Last up was James Fowler, a Professor at UC San Diego and co-author of the recent award-winning book Connected: The Surprising Power of Our Social Networks. Fowler, an expert on the intersection of the genome and the way people make decisions, began by discussing the phenomenon of voter fatigue, pointing to experiments that show that when people face too many choices, they walk away. He suggested reforms designed to make voting a less lonely process. By getting together, such as through online social networks (with the goal of this contact leading to an in-person get-together), a more social approach to the initiative process could ease the burden of decision-making. Perhaps more importantly, by connecting with the people around us, he argued that far more people would become energized and knowledgeable about the issues.

After each guest had his or her say, Mathews’ “lightening round” exposed a few areas in which nearly everyone agreed. For example, Kaufmann highlighted the Swiss saying, “Think like a philosopher, write like a farmer.” This comment unveiled wide consensus that when people get together and talk about the propositions up for vote, the group can together identify the specific issues that people care about, and make better-informed choices based upon a variety of perspectives. A great way that everyone can achieve this is by hosting, or attending, a Voter House Party. Alexander, a big fan of this idea, said that attending a Voter House Party is like having everyone else “do your homework for you.”

The panel also collectively dismissed the idea of limiting the subject matter of initiatives on the basis that the legislature has no such restriction. Jacobs, using the contentious Proposition 8 as an example, stated that notwithstanding that there are some issues upon which the majority has no right to have a say, such as with regard to the civil rights of a minority, there should be no limits on the subject matter of initiatives. If and when, as with Prop. 8, the initiative process oversteps its bounds by infringing basic liberties, Jacob argued it is up to the courts to overturn the new law. This was met with agreement by all except Alexander, who suggested that it would also be useful to illuminate possible constitutional violations before people vote for something which will likely be overturned.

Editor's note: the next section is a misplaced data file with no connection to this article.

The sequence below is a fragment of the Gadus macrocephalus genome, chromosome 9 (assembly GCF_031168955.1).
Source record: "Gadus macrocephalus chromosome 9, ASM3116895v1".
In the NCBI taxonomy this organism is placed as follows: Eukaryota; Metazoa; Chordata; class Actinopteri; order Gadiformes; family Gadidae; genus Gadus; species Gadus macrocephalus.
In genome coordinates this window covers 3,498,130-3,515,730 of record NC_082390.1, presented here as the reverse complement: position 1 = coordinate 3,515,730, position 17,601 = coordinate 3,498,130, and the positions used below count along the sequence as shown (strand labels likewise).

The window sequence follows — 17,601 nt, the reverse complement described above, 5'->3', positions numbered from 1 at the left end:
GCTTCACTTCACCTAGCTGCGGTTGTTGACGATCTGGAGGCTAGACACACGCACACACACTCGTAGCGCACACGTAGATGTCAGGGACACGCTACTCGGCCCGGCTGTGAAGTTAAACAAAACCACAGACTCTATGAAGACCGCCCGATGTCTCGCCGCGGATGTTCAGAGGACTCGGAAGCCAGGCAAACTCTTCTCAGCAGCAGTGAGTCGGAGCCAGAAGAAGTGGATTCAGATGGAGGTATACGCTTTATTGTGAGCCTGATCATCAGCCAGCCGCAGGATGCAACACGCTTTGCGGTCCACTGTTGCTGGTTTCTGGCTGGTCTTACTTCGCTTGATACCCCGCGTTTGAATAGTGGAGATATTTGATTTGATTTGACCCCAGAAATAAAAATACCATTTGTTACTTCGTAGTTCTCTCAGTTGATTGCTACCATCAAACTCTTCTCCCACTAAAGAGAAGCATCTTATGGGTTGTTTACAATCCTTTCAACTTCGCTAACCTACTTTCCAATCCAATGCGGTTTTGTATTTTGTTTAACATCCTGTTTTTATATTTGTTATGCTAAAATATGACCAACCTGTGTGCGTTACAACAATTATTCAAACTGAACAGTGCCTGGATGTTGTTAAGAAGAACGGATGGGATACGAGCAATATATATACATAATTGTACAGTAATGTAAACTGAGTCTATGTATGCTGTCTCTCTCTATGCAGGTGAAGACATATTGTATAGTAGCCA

Audience questions brought to light more consensuses. The experts concurred that greater disclosure about initiative campaign spending is essential. Under the premise that the more information about initiatives available to people the better, they also lamented the relatively small amount of attention paid to initiative campaigns by the media. The panel also denounced the process as too fast. Remedies to slow it down spanned from keeping the polls open for several days (including weekends) to having separate elections for separate issues, as is frequently practiced in Europe.

As the Centennial of the implementation of initiative, referendum, and recall by voters under Governor Hiram Johnson approaches on October 10, 2011 is an appropriate time for reflection by any measure. It behooves one to recall the original intent of direct democracy – to wrest control of state politics from the special interests which controlled the legislature (namely, the Southern Pacific Railroad) and return the power to govern to the people. We have all of late borne witness to the irony of that design. The panel at Fort Mason Center Wednesday evening proposed many reforms with that same objective of empowering the citizens. Time only will tell which, if any, reforms come into fruition, and whether if, in standing the test of time, they will ring true to their original intent.

Natalya DeRobertis-Theye